I’m a sucker for a good memoir and Carol Lynn Pearson has written an eloquent one in Goodbye, I Love You (originally published in 1986). As I read this book, I was amazed by how graceful, understanding, and kind she was to her former husband. They truly did love each other. Unfortunately, they could not be married to each other. Carol Lynn Pearson was monogamous and could not share her husband’s love with anyone. And Gerald Pearson loved his ex wife, but he could not share the bond with her that he could have with a man. Naturally, because they were Mormons, their church would not approve of the lifestyle Gerald led.
With heartbreaking honesty, Carol Lynn Pearson describes what it was like to be in her situation. Gerald had contracted AIDS when it was still a very new disease. Carol Lynn explains what it was like to have to prepare their children for their father’s inevitable death. They had figured out that he was gay and accepted it. It hadn’t occurred to them not to love their father, despite his desire for men.
I will warn readers that there are a couple of passages in this book that may be shocking. For instance, Carol Lynn writes about meeting one of Gerald’s friends who had tried to get treated for his homosexuality at a clinic run by BYU. According to Pearson, in the early days of the clinic, homosexual men were literally given shock treatment to try to cure them of their sexual feelings toward other men. Although I had heard about this program before I read the book, I was still somewhat horrified as I read about it. This same friend related a story to Carol Lynn about a young man who had also gone through the shock therapy and ended up killing himself because the treatments did not work. Gerald agreed that he had known many men who had committed suicide because they couldn’t stop being gay. The men had been led to believe by church authorities that they were better off dead than homosexual.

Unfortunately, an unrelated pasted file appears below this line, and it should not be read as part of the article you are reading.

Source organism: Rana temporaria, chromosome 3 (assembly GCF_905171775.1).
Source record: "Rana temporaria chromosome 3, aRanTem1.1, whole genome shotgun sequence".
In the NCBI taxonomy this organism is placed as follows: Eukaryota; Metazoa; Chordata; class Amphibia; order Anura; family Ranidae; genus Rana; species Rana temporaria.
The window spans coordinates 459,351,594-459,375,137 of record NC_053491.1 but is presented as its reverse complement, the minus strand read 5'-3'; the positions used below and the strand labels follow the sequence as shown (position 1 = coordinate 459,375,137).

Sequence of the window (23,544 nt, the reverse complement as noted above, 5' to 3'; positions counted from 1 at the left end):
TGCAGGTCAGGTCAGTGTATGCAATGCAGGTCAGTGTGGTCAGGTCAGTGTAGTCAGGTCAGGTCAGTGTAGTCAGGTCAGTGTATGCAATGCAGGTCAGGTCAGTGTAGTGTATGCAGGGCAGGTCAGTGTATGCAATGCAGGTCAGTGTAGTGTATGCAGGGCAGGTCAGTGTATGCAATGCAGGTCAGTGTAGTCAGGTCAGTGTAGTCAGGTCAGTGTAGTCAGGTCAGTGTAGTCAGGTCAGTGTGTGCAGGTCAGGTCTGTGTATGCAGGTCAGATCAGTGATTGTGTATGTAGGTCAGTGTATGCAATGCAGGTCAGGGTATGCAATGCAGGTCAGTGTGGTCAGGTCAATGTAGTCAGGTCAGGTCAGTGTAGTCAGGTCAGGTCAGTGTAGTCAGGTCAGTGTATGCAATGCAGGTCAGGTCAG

While I can understand on some level that perhaps the church authorities meant well when they advised their homosexual members to repent and “get therapy”, I am also disgusted by it. It makes me sad to think about how many promising lives were snuffed out by suicide because these men had been expected to change their feelings and they found they could not change, no matter how much they prayed, fasted, and repented.
Aside from that horrifying aspect of the book, I found Goodbye, I Love You to be very educational. I also felt a lot of empathy toward Gerald, Carol Lynn, and their children. Because of their belief system, Carol Lynn and Gerald felt they had to get married. I’m sure Gerald really did think he could overcome his desire to be with men. I’m sure he wanted to. When one of the children dramatically declared that she was through with boys and wanted to be a lesbian nun, Gerald told her that if she could be straight, she should. He told her that being gay was difficult and that no one would ever choose it.
Likewise, I’m sure Carol Lynn felt cheated and betrayed. She believed Gerald when he told her he could change. They were sealed in the temple for time and all eternity. When it all fell apart, she was left with their four children and no marriage. As a true believing Mormon, this was not a small issue for Carol Lynn Pearson. Fortunately, people in the church were understanding about the divorce and no one seemed to judge her for it. But she had feared they would.
In any case, Goodbye, I Love You is not a happy tale, but it is one of great beauty, honesty, and tragedy. I admire the way Carol Lynn and Gerald were able to be friends after their divorce. I especially admire Carol Lynn’s ability to come to terms with Gerald’s homosexuality and present their story with such love and sensitivity. I’m pleased to recommend Goodbye, I Love You and give it five stars.